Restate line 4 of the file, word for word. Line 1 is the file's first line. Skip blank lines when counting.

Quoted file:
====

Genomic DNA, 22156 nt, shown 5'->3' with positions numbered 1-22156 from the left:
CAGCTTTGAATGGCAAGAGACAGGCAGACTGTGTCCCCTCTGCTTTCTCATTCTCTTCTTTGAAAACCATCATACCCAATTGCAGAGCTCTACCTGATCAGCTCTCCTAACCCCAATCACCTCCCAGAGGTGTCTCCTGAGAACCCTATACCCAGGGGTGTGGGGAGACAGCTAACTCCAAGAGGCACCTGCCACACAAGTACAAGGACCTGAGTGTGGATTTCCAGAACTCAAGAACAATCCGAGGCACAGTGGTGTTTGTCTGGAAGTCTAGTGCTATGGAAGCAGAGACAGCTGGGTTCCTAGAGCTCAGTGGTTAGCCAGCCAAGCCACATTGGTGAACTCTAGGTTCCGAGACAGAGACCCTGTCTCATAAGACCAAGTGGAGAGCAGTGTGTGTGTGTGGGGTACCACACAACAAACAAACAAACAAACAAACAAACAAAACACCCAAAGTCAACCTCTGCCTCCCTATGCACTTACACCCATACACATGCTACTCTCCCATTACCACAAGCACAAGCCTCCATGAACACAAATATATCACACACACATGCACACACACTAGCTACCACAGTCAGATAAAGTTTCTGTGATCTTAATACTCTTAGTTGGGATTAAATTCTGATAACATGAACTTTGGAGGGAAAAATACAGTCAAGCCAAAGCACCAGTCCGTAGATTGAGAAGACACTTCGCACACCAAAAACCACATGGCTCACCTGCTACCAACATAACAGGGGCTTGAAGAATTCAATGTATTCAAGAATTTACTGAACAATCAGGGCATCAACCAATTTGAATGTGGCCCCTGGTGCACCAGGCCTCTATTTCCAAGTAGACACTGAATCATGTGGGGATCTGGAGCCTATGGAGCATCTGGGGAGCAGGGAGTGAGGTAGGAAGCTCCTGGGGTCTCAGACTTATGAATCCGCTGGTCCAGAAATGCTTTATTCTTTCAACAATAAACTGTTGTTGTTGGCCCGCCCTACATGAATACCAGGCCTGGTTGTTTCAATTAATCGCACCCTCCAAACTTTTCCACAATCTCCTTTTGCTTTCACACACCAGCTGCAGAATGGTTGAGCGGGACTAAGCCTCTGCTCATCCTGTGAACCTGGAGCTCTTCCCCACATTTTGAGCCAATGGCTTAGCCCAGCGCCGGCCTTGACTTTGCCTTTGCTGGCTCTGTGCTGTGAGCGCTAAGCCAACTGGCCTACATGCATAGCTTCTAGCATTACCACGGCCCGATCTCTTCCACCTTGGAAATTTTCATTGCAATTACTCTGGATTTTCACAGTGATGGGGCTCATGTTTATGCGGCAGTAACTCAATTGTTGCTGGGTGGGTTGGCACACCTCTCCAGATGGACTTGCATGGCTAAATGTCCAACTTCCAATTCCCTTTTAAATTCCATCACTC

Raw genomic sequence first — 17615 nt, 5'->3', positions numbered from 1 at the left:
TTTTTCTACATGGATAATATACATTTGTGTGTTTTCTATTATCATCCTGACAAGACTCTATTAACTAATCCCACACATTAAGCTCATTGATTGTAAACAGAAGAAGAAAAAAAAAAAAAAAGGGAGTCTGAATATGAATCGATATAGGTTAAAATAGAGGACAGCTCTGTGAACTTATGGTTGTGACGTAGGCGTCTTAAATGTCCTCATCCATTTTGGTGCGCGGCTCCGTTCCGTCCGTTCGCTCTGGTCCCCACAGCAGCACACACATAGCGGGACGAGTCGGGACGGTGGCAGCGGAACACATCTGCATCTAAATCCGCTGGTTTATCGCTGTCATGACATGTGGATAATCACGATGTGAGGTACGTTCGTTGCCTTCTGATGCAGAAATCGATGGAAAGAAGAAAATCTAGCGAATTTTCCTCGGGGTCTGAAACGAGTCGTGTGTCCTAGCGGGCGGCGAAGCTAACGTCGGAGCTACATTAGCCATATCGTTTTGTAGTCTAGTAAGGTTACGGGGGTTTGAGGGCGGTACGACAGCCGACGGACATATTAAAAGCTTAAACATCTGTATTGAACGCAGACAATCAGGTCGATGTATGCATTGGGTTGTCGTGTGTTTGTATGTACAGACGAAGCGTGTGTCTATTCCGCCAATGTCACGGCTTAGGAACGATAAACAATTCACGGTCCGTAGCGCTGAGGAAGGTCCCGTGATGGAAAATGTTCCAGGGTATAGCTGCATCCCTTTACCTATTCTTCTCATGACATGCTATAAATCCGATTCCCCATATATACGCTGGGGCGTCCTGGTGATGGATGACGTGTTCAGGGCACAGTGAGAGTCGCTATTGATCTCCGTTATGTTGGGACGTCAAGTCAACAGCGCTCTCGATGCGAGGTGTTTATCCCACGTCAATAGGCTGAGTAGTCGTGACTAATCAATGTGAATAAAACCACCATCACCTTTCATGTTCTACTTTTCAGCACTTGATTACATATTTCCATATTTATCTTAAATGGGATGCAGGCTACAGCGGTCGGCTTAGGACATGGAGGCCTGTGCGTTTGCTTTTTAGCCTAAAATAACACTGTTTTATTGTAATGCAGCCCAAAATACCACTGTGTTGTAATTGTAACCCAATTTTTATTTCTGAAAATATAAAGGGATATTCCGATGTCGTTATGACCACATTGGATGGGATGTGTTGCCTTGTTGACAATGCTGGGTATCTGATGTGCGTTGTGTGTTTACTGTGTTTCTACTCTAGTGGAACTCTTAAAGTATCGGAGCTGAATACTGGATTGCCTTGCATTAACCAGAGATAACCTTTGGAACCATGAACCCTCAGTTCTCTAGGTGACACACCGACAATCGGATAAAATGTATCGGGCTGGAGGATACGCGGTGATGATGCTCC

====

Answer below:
TTTTTCTACATGGATAATATACATTTGTGTGTTTTCTATTATCATCCTGACAAGACTCTATTAACTAATCCCACACATTAAGCTCATTGATTGTAAACAGAAGAAGAAAAAAAAAAAAAAAGGGAGTCTGAATATGAATCGATATAGGTTAAAATAGAGGACAGCTCTGTGAACTTATGGTTGTGACGTAGGCGTCTTAAATGTCCTCATCCATTTTGGTGCGCGGCTCCGTTCCGTCCGTTCGCTCTGGTCCCCACAGCAGCACACACATAGCGGGACGAGTCGGGACGGTGGCAGCGGAACACATCTGCATCTAAATCCGCTGGTTTATCGCTGTCATGACATGTGGATAATCACGATGTGAGGTACGTTCGTTGCCTTCTGATGCAGAAATCGATGGAAAGAAGAAAATCTAGCGAATTTTCCTCGGGGTCTGAAACGAGTCGTGTGTCCTAGCGGGCGGCGAAGCTAACGTCGGAGCTACATTAGCCATATCGTTTTGTAGTCTAGTAAGGTTACGGGGGTTTGAGGGCGGTACGACAGCCGACGGACATATTAAAAGCTTAAACATCTGTATTGAACGCAGACAATCAGGTCGATGTATGCATTGGGTTGTCGTGTGTTTGTATGTACAGACGAAGCGTGTGTCTATTCCGCCAATGTCACGGCTTAGGAACGATAAACAATTCACGGTCCGTAGCGCTGAGGAAGGTCCCGTGATGGAAAATGTTCCAGGGTATAGCTGCATCCCTTTACCTATTCTTCTCATGACATGCTATAAATCCGATTCCCCATATATACGCTGGGGCGTCCTGGTGATGGATGACGTGTTCAGGGCACAGTGAGAGTCGCTATTGATCTCCGTTATGTTGGGACGTCAAGTCAACAGCGCTCTCGATGCGAGGTGTTTATCCCACGTCAATAGGCTGAGTAGTCGTGACTAATCAATGTGAATAAAACCACCATCACCTTTCATGTTCTACTTTTCAGCACTTGATTACATATTTCCATATTTATCTTAAATGGGATGCAGGCTACAGCGGTCGGCTTAGGACATGGAGGCCTGTGCGTTTGCTTTTTAGCCTAAAATAACACTGTTTTATTGTAATGCAGCCCAAAATACCACTGTGTTGTAATTGTAACCCAATTTTTATTTCTGAAAATATAAAGGGATATTCCGATGTCGTTATGACCACATTGGATGGGATGTGTTGCCTTGTTGACAATGCTGGGTATCTGATGTGCGTTGTGTGTTTACTGTGTTTCTACTCTAGTGGAACTCTTAAAGTATCGGAGCTGAATACTGGATTGCCTTGCATTAACCAGAGATAACCTTTGGAACCATGAACCCTCAGTTCTCTAGGTGACACACCGACAATCGGATAAAATGTATCGGGCTGGAGGATACGCGGTGATGATGCTCC